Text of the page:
• Christina Corsetti, H.S.

The 10 Most Common Elements of a Near-Death Experience

Updated: Oct 10, 2020

Not all Near Death Experiences (NDE) are alike, contrary to a popular belief. In the stereotypical NDE, the person clinically dies, enters a tunnel of light, is greeted by relatives or beings of light, is told that he or she is not ready to pass on, and is sent back to awaken back in this life.

That particular NDE scenario has been reported many times, but it by no means happens for every experience. However, there are components of the NDE that are part of the experience for a majority, or at least a good percentage, of people who have reported them.


In 69% of the cases, people felt that they were in the presence of an overwhelming love. In some instances, the source of the feeling seems to be non-specific, as if it is just part of the atmosphere of the “place.” Other times, this feeling comes from the beings met there. Sometimes they are religious figures or nondescript beings of light, and sometimes they are relatives who have passed on previously.


The ability to communicate with the people or entities through a kind of mental telepathy was reported by 65% of the experiences. In other words, the communication was non-verbal and seemed to take place on a level of consciousness rather than physically.


The review of one’s life was common in 62% of the cases. While some witnessed the review from beginning to end, others saw it in reverse order, from present day back to the beginning. And while for some it appeared to be a “highlights reel,” others felt like they were witness to every event and detail of their lives.


Meeting a figure that appeared to be God or some divine being was reported by 56% of experiences. Interestingly, 75% of people who consider themselves atheists reported these divine figures


This might go hand-in-hand with the first characteristic, “a feeling of overwhelming love,” but while that feeling comes from an external source, the experiencers also feel their own internal ecstasy – the tremendous joy of being in this place, free of their bodies and earthly troubles, and in the presence of loving beings. This was experienced by 56%.


Many times (46%) experiences felt that they were in the presence of unlimited knowledge, and sometimes even received some or all of this knowledge as if the wisdom and secrets of the universe were shared with them. Unfortunately, they never seem to be able to retain this knowledge upon awakening, yet they carry with them the memory that this vast knowledge does exist.


There doesn’t appear to be just one place in the afterlife, according to 46% of reports in which experiencers say they traveled through or were made aware of different levels or realms. Some were even shown – even experienced – what they thought was Hell, a place a great anguish.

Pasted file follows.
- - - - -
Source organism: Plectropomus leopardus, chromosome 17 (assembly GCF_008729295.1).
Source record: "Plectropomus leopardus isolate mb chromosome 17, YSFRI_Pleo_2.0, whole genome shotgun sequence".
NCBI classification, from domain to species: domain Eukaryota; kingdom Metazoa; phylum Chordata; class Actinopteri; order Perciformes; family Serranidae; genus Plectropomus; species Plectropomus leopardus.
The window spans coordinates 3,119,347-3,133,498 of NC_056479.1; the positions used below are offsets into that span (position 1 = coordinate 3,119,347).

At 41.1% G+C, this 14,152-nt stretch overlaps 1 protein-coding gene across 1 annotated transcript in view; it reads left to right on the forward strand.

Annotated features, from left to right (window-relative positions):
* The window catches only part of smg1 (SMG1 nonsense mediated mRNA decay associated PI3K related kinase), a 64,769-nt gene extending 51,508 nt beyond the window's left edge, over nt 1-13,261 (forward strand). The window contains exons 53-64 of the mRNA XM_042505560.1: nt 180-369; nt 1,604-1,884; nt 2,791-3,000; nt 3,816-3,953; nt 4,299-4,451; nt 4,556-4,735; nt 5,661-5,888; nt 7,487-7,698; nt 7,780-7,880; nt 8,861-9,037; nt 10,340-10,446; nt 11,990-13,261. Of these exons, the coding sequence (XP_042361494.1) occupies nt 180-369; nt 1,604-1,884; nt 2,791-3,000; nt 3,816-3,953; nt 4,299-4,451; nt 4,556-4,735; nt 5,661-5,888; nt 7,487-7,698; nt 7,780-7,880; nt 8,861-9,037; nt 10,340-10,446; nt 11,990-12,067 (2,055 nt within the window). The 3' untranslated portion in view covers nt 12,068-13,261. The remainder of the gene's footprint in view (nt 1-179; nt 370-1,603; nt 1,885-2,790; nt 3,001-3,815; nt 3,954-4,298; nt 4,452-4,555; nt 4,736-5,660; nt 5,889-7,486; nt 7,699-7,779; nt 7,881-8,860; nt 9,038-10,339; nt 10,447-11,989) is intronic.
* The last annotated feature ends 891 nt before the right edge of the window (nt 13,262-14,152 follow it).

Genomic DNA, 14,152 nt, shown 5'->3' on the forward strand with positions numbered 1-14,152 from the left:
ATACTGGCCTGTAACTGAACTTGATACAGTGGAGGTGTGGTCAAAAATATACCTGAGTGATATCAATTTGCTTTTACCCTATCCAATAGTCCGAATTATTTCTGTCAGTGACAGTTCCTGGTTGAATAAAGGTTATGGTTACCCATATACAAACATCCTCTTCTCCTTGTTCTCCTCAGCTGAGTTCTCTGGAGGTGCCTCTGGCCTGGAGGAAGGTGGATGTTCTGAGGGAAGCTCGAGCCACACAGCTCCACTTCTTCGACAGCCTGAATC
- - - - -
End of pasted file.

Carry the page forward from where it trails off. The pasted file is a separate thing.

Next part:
Just less than half (46%) of NDE experiences say that their time in the afterlife came to a kind of barrier where a decision had to be made: to stay in the afterlife or return to life on Earth. In some cases, the decision was made for them by the beings there and they were told that they must go back, often because they have unfinished business. Others, however, are given a choice and are very often reluctant to return, even if they are told they have a mission to complete.


In 44% of the cases, people were given the knowledge of future events. They could be future world events, or they could be events specific to the life of the person. Such knowledge perhaps helps in the decision whether or not to return to the earthly existence.


Although the “tunnel of light” has become almost a trademark of the near-death experience, only 42% of people in Williams’ study reported it. Other feelings include feeling out of the body, rushing toward a powerful light, moving rapidly through a passageway or up a staircase.


Most people who experience the NDE cannot be convinced that what they went through was not real, and it is proof for them that there is life after death. Materialist science, by contrast, claims that these experiences are mere hallucinations, caused by lack of oxygen to the brain and other neurobiological effects. And although researchers have been able to duplicate or simulate some aspects of the near-death experience in the laboratory, it cannot rule out the possibility that the experiences are real.

The bottom line is we don’t know — and possibly cannot know with 100% percent certainty until we die… and stay there. Then the question becomes: Can we somehow tell people back on Earth?

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